The FHA Back To Work program is a mortgage loan program available via the FHA which reduces the waiting period to purchase a home after bankruptcy, foreclosure, or short sale. To qualify for the program, mortgage borrowers must (1) meet standard FHA loan requirements, (2) document prior financial hardship, (3) re-establish a responsible credit history, and (4) attend a brief homeowner counseling program.
This FHA mortgage post is up-to-date and accurate as of today, June 27, 2016.
Did you know: The FHA has changed its policy regarding a 3-year foreclosure waiting period?
Effective for FHA Case Numbers assigned on, or after, August 15, 2013, borrowers with a recent history of bankruptcy, foreclosure, judgment, short sale, loan modification or deed-in-lieu can apply for an FHA loan and get approved without hassle.Click to see today's rates (Jun 27th, 2016)
The Federal Housing Administration (FHA) was formed in 1934. 31 years later, in 1965, it became part of the U.S. Department of Housing & Urban Development (HUD).
The FHA's primary role is as an insurer of mortgage loans made by FHA-approved lenders. The FHA insures loans in all 50 states, all U.S. territories, and in the District of Columbia.
Since its inception, the group has insured more than 34 million loans which makes the FHA the world's largest insurer of mortgages.
FHA mortgage insurance is available for any loan which meets the following two conditions :
The minimum standards of the FHA mortgage guidelines are straight-forward. Some of the more well-known rules require mortgage applicants to show a minimum credit score of 500; to make a downpayment of at least 3.5% on a purchase; and, to verify income via W-2 or federal tax returns.
The guidelines also include such arcane topics as U.S. citizenship requirements for borrowers; relocation rules for trailing homes and income; and, minimum standards for condominiums and co-ops.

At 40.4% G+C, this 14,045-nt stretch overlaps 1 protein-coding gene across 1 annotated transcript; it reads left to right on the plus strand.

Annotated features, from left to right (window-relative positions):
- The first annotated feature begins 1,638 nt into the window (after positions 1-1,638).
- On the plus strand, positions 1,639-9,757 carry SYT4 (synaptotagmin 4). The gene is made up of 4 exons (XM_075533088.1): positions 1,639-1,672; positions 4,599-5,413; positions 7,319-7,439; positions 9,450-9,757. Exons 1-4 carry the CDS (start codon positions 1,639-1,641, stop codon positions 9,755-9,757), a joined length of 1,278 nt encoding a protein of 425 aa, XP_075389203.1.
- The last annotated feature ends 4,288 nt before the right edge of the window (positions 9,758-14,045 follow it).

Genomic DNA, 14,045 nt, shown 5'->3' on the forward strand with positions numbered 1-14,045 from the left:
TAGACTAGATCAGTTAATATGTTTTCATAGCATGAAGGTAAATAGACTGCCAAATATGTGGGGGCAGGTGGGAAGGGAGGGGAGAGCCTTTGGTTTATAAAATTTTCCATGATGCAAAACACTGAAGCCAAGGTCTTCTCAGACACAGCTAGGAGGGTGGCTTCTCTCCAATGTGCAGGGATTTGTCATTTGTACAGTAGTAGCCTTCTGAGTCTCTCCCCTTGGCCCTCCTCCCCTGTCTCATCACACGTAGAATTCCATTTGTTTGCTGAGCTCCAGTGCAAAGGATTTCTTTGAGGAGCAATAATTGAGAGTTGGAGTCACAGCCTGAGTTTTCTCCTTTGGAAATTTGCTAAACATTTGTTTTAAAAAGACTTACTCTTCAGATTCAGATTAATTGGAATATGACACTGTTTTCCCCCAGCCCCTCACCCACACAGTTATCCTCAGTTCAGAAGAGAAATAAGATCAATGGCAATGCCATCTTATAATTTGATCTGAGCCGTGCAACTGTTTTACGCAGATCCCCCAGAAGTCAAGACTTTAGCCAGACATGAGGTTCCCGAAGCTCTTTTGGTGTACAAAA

Loans failing to meet FHA mortgage guidelines do not get insured.Click to see today's rates (Jun 27th, 2016)
August 15, 2013, though, the Federal Housing Administration moved to relax its guidelines for borrowers who "experienced periods of financial difficulty due to extenuating circumstances".
Dubbed the "Back To Work - Extenuating Circumstances Program", the FHA removed the familiar waiting periods that typically followed a derogatory credit event.
If you've experienced any of the following financial difficulties, you may be program-eligible :
The FHA realizes that, sometimes, credit events may be beyond your control, and that credit histories don't always reflect a person's true ability or willingness to pay on a mortgage.
Use the Q&A below to learn more about the FHA's Back to Work - Extenuating Circumstances program.
Then, get today's FHA mortgage interest rates at no cost and with no social security number required to get started.Click to see today's rates (Jun 27th, 2016)
The FHA Back To Work - Extenuating Circumstances program is the FHA's "second chance" for mortgage applicants who have experienced financial hardship as a result of unemployment or severe reduction in income.
Yes, you can use the program as a first-time buyer.
Yes, you can use the program as a repeat home buyer.
Yes, you can use the program for an FHA 203k construction loan.
Yes, the program waives the agency's three-year waiting period. You no longer need to wait three years to apply for an FHA loan after experiencing a foreclosure, short sale or deed-in-lieu.
Yes, the program waives the agency's two-year waiting period. You no longer need to wait two years to apply for an FHA loan after experiencing a Chapter 7 or Chapter 13 bankruptcy.
The program can be used by anyone who's experienced a pre-foreclosure sale, short sale, deed-in-lieu, foreclosure, Chapter 7 bankruptcy, Chapter 13 bankruptcy, loan modification; or who has entered into a forbearance agreement.
You can apply for an FHA Back to Work - Extenuating Circumstances mortgage with any FHA-approved lender. The mortgage approval process is the same for any other FHA-insured mortgage.
Mortgage rates are the same as mortgage rates for any other FHA loan. There is no premium on your interest rate, nor are there additional fees to pay at closing. Your FHA mortgage rate will be unaffected by the FHA Back To Work program.
If your current lender is not participating in the FHA Back To Work program, find another lender. Many do participate.
In order to qualify, you must meet several minimum eligibility standards.
The first is that you must have experienced an "economic event" (e.g.; pre-foreclosure sale, short sale, deed-in-lieu, foreclosure, Chapter 7 bankruptcy, Chapter 13 bankruptcy, loan modification, forbearance agreement).
The second is that you must demonstrate a full recovery from the event. And, third, you must agree to complete housing counseling prior to closing. You must also show that your household income declined by 20% or more for a period of at least 6 months, which coincided with the above "economic event".
In order to document a 20% loss of household income, you must present federal tax returns or W-2s, or a written Verification of Employment evidencing prior income.